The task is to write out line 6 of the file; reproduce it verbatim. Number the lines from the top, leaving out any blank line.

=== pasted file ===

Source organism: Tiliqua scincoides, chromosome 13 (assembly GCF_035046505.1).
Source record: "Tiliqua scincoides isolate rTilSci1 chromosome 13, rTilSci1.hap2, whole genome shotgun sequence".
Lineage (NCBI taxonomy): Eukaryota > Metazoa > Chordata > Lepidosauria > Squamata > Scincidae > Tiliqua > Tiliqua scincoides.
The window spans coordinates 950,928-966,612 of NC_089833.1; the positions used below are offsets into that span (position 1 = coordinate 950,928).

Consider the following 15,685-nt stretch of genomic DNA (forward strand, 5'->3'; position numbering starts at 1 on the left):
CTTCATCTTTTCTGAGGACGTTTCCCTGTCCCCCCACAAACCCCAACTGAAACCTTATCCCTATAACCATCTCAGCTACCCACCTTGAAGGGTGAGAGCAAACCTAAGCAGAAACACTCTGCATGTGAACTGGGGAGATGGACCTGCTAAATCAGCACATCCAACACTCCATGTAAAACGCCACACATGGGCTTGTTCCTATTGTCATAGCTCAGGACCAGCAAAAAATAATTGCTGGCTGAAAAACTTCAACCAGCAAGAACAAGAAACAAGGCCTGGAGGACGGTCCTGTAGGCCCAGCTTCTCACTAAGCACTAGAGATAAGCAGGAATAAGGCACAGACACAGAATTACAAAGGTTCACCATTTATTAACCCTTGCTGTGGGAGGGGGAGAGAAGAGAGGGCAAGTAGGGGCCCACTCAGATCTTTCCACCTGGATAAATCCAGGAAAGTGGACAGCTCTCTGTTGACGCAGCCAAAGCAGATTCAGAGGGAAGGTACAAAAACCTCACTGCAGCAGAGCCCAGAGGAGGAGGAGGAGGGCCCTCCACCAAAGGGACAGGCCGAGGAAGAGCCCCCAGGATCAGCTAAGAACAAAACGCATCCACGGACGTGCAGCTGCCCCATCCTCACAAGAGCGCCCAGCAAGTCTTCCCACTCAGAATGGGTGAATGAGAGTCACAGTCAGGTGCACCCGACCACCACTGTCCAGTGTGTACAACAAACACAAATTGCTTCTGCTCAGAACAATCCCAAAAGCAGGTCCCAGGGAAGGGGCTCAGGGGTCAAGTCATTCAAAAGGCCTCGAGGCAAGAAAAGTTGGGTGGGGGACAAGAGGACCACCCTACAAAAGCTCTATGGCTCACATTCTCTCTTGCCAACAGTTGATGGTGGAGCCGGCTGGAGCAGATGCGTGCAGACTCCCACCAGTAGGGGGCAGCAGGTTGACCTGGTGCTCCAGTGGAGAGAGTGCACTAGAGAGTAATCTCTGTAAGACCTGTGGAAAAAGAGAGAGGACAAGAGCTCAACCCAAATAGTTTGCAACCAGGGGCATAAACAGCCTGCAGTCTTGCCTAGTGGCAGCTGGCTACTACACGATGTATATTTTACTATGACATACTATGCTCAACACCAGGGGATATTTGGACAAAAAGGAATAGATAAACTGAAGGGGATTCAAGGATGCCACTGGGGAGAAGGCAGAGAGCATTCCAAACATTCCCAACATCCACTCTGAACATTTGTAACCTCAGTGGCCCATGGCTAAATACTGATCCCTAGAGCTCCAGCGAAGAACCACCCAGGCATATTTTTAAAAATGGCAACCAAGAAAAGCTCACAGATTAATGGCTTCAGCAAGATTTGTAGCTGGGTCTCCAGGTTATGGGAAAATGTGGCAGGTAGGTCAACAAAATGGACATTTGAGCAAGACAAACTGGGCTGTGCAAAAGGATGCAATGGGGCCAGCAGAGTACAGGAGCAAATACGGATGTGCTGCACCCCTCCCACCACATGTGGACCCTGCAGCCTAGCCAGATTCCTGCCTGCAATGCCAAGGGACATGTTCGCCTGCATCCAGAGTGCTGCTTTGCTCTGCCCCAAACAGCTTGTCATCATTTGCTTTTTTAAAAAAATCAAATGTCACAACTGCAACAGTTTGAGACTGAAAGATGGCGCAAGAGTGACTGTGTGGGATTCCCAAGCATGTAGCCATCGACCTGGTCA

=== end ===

CTTCATCTTTTCTGAGGACGTTTCCCTGTCCCCCCACAAACCCCAACTGAAACCTTATCCCTATAACCATCTCAGCTACCCACCTTGAAGGGTGAGAGCAAACCTAAGCAGAAACACTCTGCATGTGAACTGGGGAGATGGACCTGCTAAATCAGCACATCCAACACTCCATGTAAAACGCCACACATGGGCTTGTTCCTATTGTCATAGCTCAGGACCAGCAAAAAATAATTGCTGGCTGAAAAACTTCAACCAGCAAGAACAAGAAACAAGGCCTGGAGGACGGTCCTGTAGGCCCAGCTTCTCACTAAGCACTAGAGATAAGCAGGAATAAGGCACAGACACAGAATTACAAAGGTTCACCATTTATTAACCCTTGCTGTGGGAGGGGGAGAGAAGAGAGGGCAAGTAGGGGCCCACTCAGATCTTTCCACCTGGATAAATCCAGGAAAGTGGACAGCTCTCTGTTGACGCAGCCAAAGCAGATTCAGAGGGAAGGTACAAAAACCTCACTGCAGCAGAGCCCAGAGGAGGAGGAGGAGGGCCCTCCACCAAAGGGACAGGCCGAGGAAGAGCCCCCAGGATCAGCTAAGAACAAAACGCATCCACGGACGTGCAGCTGCCCCATCCTCACAAGAGCGCCCAGCAAGTCTTCCCACTCAGAATGGGTGAATGAGAGTCACAGTCAGGTGCACCCGACCACCACTGTCCAGTGTGTACAACAAACACAAATTGCTTCTGCTCAGAACAATCCCAAAAGCAGGTCCCAGGGAAGGGGCTCAGGGGTCAAGTCATTCAAAAGGCCTCGAGGCAAGAAAAGTTGGGTGGGGGACAAGAGGACCACCCTACAAAAGCTCTATGGCTCACATTCTCTCTTGCCAACAGTTGATGGTGGAGCCGGCTGGAGCAGATGCGTGCAGACTCCCACCAGTAGGGGGCAGCAGGTTGACCTGGTGCTCCAGTGGAGAGAGTGCACTAGAGAGTAATCTCTGTAAGACCTGTGGAAAAAGAGAGAGGACAAGAGCTCAACCCAAATAGTTTGCAACCAGGGGCATAAACAGCCTGCAGTCTTGCCTAGTGGCAGCTGGCTACTACACGATGTATATTTTACTATGACATACTATGCTCAACACCAGGGGATATTTGGACAAAAAGGAATAGATAAACTGAAGGGGATTCAAGGATGCCACTGGGGAGAAGGCAGAGAGCATTCCAAACATTCCCAACATCCACTCTGAACATTTGTAACCTCAGTGGCCCATGGCTAAATACTGATCCCTAGAGCTCCAGCGAAGAACCACCCAGGCATATTTTTAAAAATGGCAACCAAGAAAAGCTCACAGATTAATGGCTTCAGCAAGATTTGTAGCTGGGTCTCCAGGTTATGGGAAAATGTGGCAGGTAGGTCAACAAAATGGACATTTGAGCAAGACAAACTGGGCTGTGCAAAAGGATGCAATGGGGCCAGCAGAGTACAGGAGCAAATACGGATGTGCTGCACCCCTCCCACCACATGTGGACCCTGCAGCCTAGCCAGATTCCTGCCTGCAATGCCAAGGGACATGTTCGCCTGCATCCAGAGTGCTGCTTTGCTCTGCCCCAAACAGCTTGTCATCATTTGCTTTTTTAAAAAAATCAAATGTCACAACTGCAACAGTTTGAGACTGAAAGATGGCGCAAGAGTGACTGTGTGGGATTCCCAAGCATGTAGCCATCGACCTGGTCA